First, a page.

In practice the advantages of the European union are much the same for us as they are for France, and Stuart Whyte ("How to counter potential conflict in Europe", Letters, 26 April), rightly quotes President Chirac:
Let us never forget, that for half a century, for our old nations which have fought each other so much, Europe has meant peace.
But in Mr Whyte's letter the conclusion of one of M Chirac's points was left off. In the next few months, he reminded us, we have to set about building "a Europe respectful of the genius of its constituent nations and capable of competing with the great world entities" (emphasis added).
There has been a quite peculiar reluctance in the British press to look at what that great entity, the United States, is up to - particularly to notice that the US Senate is increasingly taking over the conduct of foreign and defence policy from its President. What this means for us remains unexplored.
In fact, the main next matter will be grappling with what the New York Times calls the "go-it-alone nationalists" now ascendant in the US Senate. They are now calling most of the shots in the sole military superpower's foreign policy.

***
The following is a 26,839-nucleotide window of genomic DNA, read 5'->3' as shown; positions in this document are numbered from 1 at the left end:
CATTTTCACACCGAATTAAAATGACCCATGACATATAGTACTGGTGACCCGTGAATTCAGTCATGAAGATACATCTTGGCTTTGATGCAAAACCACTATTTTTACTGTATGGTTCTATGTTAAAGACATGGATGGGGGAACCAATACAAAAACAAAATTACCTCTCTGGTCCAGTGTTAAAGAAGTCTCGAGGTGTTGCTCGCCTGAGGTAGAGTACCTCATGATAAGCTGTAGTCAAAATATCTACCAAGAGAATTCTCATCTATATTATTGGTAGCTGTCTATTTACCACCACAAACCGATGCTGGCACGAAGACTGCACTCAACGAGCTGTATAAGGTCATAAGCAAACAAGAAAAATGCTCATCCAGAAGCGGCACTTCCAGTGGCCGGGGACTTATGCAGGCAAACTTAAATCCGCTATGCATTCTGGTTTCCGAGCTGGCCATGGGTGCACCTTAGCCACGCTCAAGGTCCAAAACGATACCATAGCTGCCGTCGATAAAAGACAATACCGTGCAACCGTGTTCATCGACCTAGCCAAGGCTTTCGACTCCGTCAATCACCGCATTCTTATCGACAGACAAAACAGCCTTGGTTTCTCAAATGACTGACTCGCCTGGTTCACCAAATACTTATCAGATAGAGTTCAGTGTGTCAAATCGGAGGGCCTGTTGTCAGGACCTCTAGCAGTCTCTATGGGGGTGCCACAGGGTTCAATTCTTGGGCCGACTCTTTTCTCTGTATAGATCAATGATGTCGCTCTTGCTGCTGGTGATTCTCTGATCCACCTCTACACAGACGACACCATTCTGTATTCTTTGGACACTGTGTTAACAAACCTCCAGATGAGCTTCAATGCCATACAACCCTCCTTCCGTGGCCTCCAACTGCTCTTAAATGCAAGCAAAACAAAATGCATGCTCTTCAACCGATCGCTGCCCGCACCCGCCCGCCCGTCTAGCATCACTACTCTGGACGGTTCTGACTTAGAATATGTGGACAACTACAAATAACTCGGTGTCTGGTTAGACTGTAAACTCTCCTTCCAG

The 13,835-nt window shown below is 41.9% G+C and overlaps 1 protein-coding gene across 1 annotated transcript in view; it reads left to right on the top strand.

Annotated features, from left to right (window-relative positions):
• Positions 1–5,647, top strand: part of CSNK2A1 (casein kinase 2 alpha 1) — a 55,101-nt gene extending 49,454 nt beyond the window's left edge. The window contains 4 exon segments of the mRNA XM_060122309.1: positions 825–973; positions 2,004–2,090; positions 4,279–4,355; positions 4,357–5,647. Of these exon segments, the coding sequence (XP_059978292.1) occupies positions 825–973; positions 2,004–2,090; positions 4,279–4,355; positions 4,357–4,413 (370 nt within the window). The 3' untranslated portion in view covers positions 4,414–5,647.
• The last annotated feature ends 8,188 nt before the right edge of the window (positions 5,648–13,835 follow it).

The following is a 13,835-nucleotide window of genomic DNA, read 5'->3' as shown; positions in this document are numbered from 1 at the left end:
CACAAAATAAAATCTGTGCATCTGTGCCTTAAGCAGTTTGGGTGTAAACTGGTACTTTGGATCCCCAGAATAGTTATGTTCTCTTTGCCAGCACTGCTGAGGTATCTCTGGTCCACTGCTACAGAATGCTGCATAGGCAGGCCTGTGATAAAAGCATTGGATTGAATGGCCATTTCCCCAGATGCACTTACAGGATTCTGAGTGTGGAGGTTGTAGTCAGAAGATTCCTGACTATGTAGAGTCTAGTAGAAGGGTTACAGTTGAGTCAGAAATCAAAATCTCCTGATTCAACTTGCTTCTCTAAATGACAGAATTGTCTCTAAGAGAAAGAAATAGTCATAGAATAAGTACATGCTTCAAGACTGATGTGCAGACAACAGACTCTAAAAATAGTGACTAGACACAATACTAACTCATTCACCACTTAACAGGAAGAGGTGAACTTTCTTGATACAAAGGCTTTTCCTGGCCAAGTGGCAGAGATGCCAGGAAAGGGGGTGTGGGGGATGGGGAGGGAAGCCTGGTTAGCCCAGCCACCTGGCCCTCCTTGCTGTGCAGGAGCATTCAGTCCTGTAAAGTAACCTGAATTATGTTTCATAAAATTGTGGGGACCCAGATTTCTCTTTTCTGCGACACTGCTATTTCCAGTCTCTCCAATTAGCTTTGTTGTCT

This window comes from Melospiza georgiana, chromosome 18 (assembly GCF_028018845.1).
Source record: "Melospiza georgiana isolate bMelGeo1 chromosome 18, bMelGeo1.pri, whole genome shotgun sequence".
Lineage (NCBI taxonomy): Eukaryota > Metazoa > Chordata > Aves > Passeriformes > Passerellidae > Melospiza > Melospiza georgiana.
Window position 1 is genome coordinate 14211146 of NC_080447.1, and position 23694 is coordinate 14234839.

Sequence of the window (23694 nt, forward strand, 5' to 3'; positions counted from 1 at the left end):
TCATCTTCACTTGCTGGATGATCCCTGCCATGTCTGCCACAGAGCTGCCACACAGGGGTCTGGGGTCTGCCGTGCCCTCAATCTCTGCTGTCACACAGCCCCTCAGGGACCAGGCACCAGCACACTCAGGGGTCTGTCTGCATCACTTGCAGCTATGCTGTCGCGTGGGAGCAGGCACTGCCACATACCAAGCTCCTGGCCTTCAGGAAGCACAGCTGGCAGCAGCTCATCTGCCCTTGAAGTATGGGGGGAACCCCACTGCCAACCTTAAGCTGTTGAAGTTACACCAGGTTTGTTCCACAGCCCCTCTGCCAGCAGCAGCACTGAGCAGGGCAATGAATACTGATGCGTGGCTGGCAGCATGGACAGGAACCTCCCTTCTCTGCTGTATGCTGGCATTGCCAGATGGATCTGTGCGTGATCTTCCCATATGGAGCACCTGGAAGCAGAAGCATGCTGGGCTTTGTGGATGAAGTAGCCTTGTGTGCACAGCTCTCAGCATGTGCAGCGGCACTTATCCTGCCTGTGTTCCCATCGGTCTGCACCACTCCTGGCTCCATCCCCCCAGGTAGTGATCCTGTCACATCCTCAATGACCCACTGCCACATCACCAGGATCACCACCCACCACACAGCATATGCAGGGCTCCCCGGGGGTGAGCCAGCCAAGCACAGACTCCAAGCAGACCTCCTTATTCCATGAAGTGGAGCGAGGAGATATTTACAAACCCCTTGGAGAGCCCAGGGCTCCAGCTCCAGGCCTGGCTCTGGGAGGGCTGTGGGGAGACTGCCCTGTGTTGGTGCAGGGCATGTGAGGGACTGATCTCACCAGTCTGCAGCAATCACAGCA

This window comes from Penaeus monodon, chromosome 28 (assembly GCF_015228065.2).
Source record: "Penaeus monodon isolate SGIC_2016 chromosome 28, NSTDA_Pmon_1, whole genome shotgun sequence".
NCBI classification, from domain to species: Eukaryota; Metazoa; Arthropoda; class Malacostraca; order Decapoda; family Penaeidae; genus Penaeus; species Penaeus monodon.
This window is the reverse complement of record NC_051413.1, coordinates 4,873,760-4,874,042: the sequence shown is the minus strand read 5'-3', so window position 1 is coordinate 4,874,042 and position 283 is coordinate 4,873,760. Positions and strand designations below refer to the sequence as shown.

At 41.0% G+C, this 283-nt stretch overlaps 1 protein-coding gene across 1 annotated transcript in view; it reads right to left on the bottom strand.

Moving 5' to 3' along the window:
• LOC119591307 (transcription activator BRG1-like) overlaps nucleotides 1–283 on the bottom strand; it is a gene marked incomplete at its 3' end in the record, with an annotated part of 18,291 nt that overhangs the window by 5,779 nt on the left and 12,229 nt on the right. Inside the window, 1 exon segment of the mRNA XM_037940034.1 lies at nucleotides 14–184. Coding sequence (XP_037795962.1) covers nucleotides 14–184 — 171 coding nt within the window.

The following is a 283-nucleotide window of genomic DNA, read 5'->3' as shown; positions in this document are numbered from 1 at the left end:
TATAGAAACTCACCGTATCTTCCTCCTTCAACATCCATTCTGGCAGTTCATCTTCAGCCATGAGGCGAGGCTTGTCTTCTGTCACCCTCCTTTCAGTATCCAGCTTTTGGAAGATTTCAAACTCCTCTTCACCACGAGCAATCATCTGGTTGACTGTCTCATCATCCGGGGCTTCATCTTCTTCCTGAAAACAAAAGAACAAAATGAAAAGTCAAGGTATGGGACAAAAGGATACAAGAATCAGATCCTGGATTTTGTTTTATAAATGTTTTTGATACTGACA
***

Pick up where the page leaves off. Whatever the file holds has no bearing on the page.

From them has come the expansion of Nato and the new goading of Russia; the "reform" of the United Nations (including sacking the last secretary general); legislation claiming extraterritorial jurisdiction over countries which trade with Cuba or Iran and over China in relation to Hong Kong; special funding of the CIA for overseas "destabilisations"; and new military capabilities and doctrines for "rapid dominance", for "information warfare", for the weaponisation of space, and for military support for Netanyahu's provocations. International law does not figure; "rogue states" must be "punished" regardless of law or of UN Security Council resolutions.
The new British government will almost at once have to choose where we belong: with the United Nations and the international rule of law, or under "American leadership".
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